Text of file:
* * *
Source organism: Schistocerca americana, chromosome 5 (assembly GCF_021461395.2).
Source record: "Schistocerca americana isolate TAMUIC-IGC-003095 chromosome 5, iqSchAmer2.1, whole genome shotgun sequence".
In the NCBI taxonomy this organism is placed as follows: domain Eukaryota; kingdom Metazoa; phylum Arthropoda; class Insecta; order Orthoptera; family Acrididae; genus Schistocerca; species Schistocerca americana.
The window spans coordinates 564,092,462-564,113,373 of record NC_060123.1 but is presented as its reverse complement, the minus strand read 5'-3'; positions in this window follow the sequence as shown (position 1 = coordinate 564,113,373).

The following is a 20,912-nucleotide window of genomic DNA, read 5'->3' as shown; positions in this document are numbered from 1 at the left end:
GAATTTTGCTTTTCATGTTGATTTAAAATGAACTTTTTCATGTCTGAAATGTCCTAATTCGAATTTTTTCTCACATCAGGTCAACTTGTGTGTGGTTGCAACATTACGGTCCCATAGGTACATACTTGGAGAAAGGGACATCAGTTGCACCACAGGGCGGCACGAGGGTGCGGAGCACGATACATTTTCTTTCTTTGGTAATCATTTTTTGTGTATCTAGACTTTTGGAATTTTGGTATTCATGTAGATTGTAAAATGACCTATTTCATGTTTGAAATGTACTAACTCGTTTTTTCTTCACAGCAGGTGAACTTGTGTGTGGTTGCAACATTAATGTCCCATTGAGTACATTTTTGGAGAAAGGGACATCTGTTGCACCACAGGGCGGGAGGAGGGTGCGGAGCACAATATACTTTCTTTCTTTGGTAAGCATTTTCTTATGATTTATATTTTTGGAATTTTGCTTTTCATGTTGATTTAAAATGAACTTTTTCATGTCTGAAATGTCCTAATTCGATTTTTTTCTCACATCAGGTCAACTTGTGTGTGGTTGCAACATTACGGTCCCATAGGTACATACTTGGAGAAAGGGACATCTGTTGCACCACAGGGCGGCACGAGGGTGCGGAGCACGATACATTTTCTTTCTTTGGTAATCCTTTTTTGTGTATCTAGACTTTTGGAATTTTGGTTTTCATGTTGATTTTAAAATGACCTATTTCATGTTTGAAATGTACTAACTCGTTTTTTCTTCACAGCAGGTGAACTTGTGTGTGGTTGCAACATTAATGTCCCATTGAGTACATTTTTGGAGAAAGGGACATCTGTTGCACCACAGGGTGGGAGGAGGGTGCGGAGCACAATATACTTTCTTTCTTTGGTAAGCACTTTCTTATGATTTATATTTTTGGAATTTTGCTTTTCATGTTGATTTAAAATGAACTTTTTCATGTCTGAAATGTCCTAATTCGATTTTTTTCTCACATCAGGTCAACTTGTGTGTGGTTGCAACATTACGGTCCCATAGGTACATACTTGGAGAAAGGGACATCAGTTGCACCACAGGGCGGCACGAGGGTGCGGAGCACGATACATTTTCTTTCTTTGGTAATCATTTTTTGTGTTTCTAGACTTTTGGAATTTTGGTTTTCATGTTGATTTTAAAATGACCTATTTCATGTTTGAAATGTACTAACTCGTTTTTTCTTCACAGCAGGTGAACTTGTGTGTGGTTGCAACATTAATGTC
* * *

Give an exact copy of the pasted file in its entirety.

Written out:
Source organism: Schistocerca americana, chromosome 5 (assembly GCF_021461395.2).
Source record: "Schistocerca americana isolate TAMUIC-IGC-003095 chromosome 5, iqSchAmer2.1, whole genome shotgun sequence".
In the NCBI taxonomy this organism is placed as follows: domain Eukaryota; kingdom Metazoa; phylum Arthropoda; class Insecta; order Orthoptera; family Acrididae; genus Schistocerca; species Schistocerca americana.
The window spans coordinates 564,092,462-564,113,373 of record NC_060123.1 but is presented as its reverse complement, the minus strand read 5'-3'; positions in this window follow the sequence as shown (position 1 = coordinate 564,113,373).

The following is a 20,912-nucleotide window of genomic DNA, read 5'->3' as shown; positions in this document are numbered from 1 at the left end:
GAATTTTGCTTTTCATGTTGATTTAAAATGAACTTTTTCATGTCTGAAATGTCCTAATTCGAATTTTTTCTCACATCAGGTCAACTTGTGTGTGGTTGCAACATTACGGTCCCATAGGTACATACTTGGAGAAAGGGACATCAGTTGCACCACAGGGCGGCACGAGGGTGCGGAGCACGATACATTTTCTTTCTTTGGTAATCATTTTTTGTGTATCTAGACTTTTGGAATTTTGGTATTCATGTAGATTGTAAAATGACCTATTTCATGTTTGAAATGTACTAACTCGTTTTTTCTTCACAGCAGGTGAACTTGTGTGTGGTTGCAACATTAATGTCCCATTGAGTACATTTTTGGAGAAAGGGACATCTGTTGCACCACAGGGCGGGAGGAGGGTGCGGAGCACAATATACTTTCTTTCTTTGGTAAGCATTTTCTTATGATTTATATTTTTGGAATTTTGCTTTTCATGTTGATTTAAAATGAACTTTTTCATGTCTGAAATGTCCTAATTCGATTTTTTTCTCACATCAGGTCAACTTGTGTGTGGTTGCAACATTACGGTCCCATAGGTACATACTTGGAGAAAGGGACATCTGTTGCACCACAGGGCGGCACGAGGGTGCGGAGCACGATACATTTTCTTTCTTTGGTAATCCTTTTTTGTGTATCTAGACTTTTGGAATTTTGGTTTTCATGTTGATTTTAAAATGACCTATTTCATGTTTGAAATGTACTAACTCGTTTTTTCTTCACAGCAGGTGAACTTGTGTGTGGTTGCAACATTAATGTCCCATTGAGTACATTTTTGGAGAAAGGGACATCTGTTGCACCACAGGGTGGGAGGAGGGTGCGGAGCACAATATACTTTCTTTCTTTGGTAAGCACTTTCTTATGATTTATATTTTTGGAATTTTGCTTTTCATGTTGATTTAAAATGAACTTTTTCATGTCTGAAATGTCCTAATTCGATTTTTTTCTCACATCAGGTCAACTTGTGTGTGGTTGCAACATTACGGTCCCATAGGTACATACTTGGAGAAAGGGACATCAGTTGCACCACAGGGCGGCACGAGGGTGCGGAGCACGATACATTTTCTTTCTTTGGTAATCATTTTTTGTGTTTCTAGACTTTTGGAATTTTGGTTTTCATGTTGATTTTAAAATGACCTATTTCATGTTTGAAATGTACTAACTCGTTTTTTCTTCACAGCAGGTGAACTTGTGTGTGGTTGCAACATTAATGTC